Fannie and Freddie: REO inventory declined sharply in Q2, Down 35% Year-over-year

Note, from Fannie: “The decline in single-family REO properties in the first half of 2020 compared with the first half of 2019 was primarily due to the suspension of foreclosures and a reduction in REO acquisitions from serious delinquencies aged greater than 180 days. With instruction from FHFA, we have prohibited our servicers from completing foreclosures on our single-family loans through at least August 31, 2020, except in the case of vacant or abandoned properties. In addition, some states and local governments have enacted additional foreclosure constraints that extend beyond that timeframe.”

As a result of COVID-19, Fannie and Freddie kept disposing of REO in Q2, but there were very few acquisitions.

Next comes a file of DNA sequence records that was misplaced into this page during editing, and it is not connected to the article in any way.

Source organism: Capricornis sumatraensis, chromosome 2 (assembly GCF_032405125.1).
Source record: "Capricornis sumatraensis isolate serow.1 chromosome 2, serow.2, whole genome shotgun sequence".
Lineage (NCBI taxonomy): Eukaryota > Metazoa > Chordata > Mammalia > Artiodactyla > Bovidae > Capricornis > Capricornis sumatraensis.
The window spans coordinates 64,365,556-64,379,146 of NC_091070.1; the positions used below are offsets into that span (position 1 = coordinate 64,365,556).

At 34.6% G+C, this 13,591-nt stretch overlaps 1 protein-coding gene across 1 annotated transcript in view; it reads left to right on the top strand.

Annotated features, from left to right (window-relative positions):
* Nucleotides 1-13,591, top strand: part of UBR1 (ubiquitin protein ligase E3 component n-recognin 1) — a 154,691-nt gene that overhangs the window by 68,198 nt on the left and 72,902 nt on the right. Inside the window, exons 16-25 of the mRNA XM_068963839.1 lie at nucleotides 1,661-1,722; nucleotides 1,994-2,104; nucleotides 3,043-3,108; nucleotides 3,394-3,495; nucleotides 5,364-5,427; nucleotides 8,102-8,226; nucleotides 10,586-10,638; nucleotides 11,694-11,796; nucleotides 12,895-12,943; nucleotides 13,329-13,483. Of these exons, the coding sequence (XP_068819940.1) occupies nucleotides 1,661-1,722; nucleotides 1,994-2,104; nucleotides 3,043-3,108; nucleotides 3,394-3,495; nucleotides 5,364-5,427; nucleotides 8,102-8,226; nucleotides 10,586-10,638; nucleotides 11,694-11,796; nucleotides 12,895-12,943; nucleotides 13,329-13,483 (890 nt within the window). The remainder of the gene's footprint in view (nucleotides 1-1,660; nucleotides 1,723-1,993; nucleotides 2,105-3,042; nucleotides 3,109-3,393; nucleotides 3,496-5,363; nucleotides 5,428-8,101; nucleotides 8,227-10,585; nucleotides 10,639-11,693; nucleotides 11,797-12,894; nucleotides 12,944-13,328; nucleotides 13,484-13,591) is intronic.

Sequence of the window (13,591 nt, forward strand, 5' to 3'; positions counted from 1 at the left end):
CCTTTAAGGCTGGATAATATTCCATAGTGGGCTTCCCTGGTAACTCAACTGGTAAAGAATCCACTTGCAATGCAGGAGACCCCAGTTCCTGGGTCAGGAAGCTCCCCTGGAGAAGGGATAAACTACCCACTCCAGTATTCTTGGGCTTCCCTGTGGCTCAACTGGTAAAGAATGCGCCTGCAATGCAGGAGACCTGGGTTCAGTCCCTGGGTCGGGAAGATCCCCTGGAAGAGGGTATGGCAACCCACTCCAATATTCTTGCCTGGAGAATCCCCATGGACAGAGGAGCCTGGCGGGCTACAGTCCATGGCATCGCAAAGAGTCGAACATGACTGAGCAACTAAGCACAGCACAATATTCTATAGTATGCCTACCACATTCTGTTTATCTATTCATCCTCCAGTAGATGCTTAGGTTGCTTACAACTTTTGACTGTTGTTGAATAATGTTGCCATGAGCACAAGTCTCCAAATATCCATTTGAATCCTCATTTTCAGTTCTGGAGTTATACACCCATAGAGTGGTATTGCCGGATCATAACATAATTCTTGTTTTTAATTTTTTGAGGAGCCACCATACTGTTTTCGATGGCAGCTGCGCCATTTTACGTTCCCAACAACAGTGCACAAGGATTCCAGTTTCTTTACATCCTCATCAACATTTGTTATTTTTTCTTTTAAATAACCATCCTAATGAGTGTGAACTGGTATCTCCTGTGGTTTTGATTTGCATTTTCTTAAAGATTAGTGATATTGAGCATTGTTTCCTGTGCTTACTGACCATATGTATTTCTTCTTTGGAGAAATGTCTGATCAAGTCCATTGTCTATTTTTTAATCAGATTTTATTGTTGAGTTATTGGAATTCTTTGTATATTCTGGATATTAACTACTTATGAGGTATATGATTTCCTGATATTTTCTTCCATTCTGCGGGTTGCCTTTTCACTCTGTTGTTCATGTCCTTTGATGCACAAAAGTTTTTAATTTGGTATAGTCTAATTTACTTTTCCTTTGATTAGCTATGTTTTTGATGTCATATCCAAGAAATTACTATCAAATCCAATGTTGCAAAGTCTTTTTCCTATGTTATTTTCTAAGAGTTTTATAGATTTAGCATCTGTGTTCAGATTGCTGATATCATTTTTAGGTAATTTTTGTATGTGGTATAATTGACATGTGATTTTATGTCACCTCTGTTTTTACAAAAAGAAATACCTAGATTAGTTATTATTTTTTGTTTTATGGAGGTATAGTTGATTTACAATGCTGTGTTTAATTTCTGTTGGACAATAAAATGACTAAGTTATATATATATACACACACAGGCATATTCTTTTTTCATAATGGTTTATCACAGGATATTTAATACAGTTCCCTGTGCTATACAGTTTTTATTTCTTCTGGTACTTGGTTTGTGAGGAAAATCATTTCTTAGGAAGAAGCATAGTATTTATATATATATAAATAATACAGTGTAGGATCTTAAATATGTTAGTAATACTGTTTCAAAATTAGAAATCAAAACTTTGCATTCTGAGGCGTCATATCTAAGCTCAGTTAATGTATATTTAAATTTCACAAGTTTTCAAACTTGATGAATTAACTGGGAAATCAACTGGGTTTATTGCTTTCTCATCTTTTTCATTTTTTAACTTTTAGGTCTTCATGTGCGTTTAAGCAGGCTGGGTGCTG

Fannie and Freddie earlier reported results earlier for Q2 2020. Here is some information on Real Estate Owned (REOs).

Freddie Mac reported the number of REO declined to 2,812 at the end of Q2 2020, compared to 5,869 at the end of Q2 2019.

For Freddie, this is down 96% from the 74,897 peak number of REOs in Q3 2010.

Fannie Mae reported the number of REO declined to 12,675 at the end of Q2 2020 compared to 17,913 at the end of Q2 2019.

For Fannie, this is down 92% from the 166,787 peak number of REOs in Q3 2010.

Fannie and Freddie REO Click on graph for larger image.

Here is a graph of Fannie and Freddie Real Estate Owned (REO).

REO inventory decreased in Q2 2020, and combined inventory is down 35% year-over-year.

This is probably lower than a normal level of REO.

It takes a long time to go from delinquency to foreclosure to REO.  And homeowners who are struggling are probably in forbearance.

So any increase in REOs from COVID-19 won’t happen for a long time. Since underwriting has been fairly solid over the last decade, I don’t expect a huge increase in COVID-19 related REOs unless the health crisis goes on for an extended period.